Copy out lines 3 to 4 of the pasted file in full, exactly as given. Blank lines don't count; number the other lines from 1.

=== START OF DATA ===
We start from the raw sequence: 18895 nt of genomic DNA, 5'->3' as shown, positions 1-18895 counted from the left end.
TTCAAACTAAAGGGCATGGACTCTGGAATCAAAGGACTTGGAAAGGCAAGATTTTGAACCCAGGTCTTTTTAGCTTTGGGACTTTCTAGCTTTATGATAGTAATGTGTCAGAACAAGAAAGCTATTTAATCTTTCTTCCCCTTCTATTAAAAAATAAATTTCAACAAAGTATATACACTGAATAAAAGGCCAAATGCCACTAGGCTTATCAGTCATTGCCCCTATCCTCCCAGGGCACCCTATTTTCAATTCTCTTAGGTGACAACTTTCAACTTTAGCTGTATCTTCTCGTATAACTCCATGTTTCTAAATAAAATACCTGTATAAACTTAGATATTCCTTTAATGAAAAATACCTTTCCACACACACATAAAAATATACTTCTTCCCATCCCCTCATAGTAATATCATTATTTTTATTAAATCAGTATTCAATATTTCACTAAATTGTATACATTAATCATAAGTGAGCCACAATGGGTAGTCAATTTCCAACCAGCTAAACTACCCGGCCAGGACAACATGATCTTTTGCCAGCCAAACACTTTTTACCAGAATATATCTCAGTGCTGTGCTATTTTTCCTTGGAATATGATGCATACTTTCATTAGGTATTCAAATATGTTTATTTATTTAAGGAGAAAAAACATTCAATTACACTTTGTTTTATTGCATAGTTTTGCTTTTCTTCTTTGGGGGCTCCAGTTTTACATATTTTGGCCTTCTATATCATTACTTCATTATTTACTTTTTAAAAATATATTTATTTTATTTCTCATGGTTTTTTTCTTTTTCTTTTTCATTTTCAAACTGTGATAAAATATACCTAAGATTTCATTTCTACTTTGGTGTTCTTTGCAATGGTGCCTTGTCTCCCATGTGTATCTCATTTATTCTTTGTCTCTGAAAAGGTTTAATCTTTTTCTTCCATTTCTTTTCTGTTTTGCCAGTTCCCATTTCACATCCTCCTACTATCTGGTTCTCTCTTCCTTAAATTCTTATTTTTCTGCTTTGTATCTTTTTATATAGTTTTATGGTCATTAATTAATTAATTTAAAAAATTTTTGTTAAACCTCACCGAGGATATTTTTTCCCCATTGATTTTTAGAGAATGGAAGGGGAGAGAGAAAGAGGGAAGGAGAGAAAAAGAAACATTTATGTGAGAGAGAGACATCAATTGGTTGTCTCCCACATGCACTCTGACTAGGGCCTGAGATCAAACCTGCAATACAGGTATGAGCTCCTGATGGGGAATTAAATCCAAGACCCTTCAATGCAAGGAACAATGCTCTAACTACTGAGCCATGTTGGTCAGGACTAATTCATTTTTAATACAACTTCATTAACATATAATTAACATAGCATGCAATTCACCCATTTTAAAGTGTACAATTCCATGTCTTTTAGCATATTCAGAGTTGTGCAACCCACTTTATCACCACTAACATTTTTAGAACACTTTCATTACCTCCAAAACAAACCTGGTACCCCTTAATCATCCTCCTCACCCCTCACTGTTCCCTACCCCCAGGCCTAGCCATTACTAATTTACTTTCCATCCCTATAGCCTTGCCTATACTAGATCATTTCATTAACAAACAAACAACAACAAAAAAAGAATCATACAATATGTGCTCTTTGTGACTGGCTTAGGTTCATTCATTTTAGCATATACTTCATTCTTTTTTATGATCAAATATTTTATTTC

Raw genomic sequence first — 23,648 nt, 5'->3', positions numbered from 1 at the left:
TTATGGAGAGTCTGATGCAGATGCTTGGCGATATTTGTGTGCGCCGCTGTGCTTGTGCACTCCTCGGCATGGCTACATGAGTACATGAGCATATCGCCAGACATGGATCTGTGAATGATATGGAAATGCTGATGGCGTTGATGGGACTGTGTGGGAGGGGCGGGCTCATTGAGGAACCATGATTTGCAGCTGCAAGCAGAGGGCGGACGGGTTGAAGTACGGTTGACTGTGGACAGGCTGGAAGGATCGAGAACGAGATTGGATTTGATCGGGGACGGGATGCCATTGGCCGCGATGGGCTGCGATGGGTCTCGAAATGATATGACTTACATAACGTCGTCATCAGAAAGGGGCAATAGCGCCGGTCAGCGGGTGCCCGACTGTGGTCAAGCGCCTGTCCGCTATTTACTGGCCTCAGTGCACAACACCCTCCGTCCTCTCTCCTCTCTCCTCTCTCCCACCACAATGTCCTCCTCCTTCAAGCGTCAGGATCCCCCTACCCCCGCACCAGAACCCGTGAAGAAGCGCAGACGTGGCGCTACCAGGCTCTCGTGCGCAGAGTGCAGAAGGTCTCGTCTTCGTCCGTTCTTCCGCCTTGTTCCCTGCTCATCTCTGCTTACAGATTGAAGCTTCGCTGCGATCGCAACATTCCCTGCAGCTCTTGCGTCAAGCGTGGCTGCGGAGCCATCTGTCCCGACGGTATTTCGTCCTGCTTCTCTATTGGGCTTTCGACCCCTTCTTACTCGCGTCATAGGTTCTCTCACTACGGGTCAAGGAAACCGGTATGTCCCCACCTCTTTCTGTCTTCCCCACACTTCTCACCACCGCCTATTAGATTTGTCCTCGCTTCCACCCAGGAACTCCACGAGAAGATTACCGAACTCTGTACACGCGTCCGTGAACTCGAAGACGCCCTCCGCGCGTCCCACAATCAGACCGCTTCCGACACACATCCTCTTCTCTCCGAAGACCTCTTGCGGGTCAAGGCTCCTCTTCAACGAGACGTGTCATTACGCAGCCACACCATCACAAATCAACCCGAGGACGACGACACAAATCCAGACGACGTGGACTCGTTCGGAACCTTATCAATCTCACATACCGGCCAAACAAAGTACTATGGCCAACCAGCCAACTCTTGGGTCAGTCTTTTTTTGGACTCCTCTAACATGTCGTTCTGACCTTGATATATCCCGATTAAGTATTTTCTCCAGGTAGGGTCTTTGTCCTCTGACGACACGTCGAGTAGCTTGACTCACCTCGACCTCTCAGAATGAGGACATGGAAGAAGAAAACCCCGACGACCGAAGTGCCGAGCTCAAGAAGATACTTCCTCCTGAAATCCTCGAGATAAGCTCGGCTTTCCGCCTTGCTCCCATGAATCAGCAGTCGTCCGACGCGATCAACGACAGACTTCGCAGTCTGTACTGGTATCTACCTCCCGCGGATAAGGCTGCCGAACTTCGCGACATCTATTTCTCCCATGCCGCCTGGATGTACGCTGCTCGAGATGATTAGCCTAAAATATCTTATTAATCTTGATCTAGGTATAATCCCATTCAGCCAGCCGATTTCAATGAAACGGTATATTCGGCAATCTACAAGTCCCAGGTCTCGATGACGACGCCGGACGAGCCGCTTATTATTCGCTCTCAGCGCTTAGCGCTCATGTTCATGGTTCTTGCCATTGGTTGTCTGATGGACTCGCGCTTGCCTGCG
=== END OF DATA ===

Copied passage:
Raw genomic sequence first — 23,648 nt, 5'->3', positions numbered from 1 at the left:
TTATGGAGAGTCTGATGCAGATGCTTGGCGATATTTGTGTGCGCCGCTGTGCTTGTGCACTCCTCGGCATGGCTACATGAGTACATGAGCATATCGCCAGACATGGATCTGTGAATGATATGGAAATGCTGATGGCGTTGATGGGACTGTGTGGGAGGGGCGGGCTCATTGAGGAACCATGATTTGCAGCTGCAAGCAGAGGGCGGACGGGTTGAAGTACGGTTGACTGTGGACAGGCTGGAAGGATCGAGAACGAGATTGGATTTGATCGGGGACGGGATGCCATTGGCCGCGATGGGCTGCGATGGGTCTCGAAATGATATGACTTACATAACGTCGTCATCAGAAAGGGGCAATAGCGCCGGTCAGCGGGTGCCCGACTGTGGTCAAGCGCCTGTCCGCTATTTACTGGCCTCAGTGCACAACACCCTCCGTCCTCTCTCCTCTCTCCTCTCTCCCACCACAATGTCCTCCTCCTTCAAGCGTCAGGATCCCCCTACCCCCGCACCAGAACCCGTGAAGAAGCGCAGACGTGGCGCTACCAGGCTCTCGTGCGCAGAGTGCAGAAGGTCTCGTCTTCGTCCGTTCTTCCGCCTTGTTCCCTGCTCATCTCTGCTTACAGATTGAAGCTTCGCTGCGATCGCAACATTCCCTGCAGCTCTTGCGTCAAGCGTGGCTGCGGAGCCATCTGTCCCGACGGTATTTCGTCCTGCTTCTCTATTGGGCTTTCGACCCCTTCTTACTCGCGTCATAGGTTCTCTCACTACGGGTCAAGGAAACCGGTATGTCCCCACCTCTTTCTGTCTTCCCCACACTTCTCACCACCGCCTATTAGATTTGTCCTCGCTTCCACCCAGGAACTCCACGAGAAGATTACCGAACTCTGTACACGCGTCCGTGAACTCGAAGACGCCCTCCGCGCGTCCCACAATCAGACCGCTTCCGACACACATCCTCTTCTCTCCGAAGACCTCTTGCGGGTCAAGGCTCCTCTTCAACGAGACGTGTCATTACGCAGCCACACCATCACAAATCAACCCGAGGACGACGACACAAATCCAGACGACGTGGACTCGTTCGGAACCTTATCAATCTCACATACCGGCCAAACAAAGTACTATGGCCAACCAGCCAACTCTTGGGTCAGTCTTTTTTTGGACTCCTCTAACATGTCGTTCTGACCTTGATATATCCCGATTAAGTATTTTCTCCAGGTAGGGTCTTTGTCCTCTGACGACACGTCGAGTAGCTTGACTCACCTCGACCTCTCAGAATGAGGACATGGAAGAAGAAAACCCCGACGACCGAAGTGCCGAGCTCAAGAAGATACTTCCTCCTGAAATCCTCGAGATAAGCTCGGCTTTCCGCCTTGCTCCCATGAATCAGCAGTCGTCCGACGCGATCAACGACAGACTTCGCAGTCTGTACTGGTATCTACCTCCCGCGGATAAGGCTGCCGAACTTCGCGACATCTATTTCTCCCATGCCGCCTGGATGTACGCTGCTCGAGATGATTAGCCTAAAATATCTTATTAATCTTGATCTAGGTATAATCCCATTCAGCCAGCCGATTTCAATGAAACGGTATATTCGGCAATCTACAAGTCCCAGGTCTCGATGACGACGCCGGACGAGCCGCTTATTATTCGCTCTCAGCGCTTAGCGCTCATGTTCATGGTTCTTGCCATTGGTTGTCTGATGGACTCGCGCTTGCCTGCG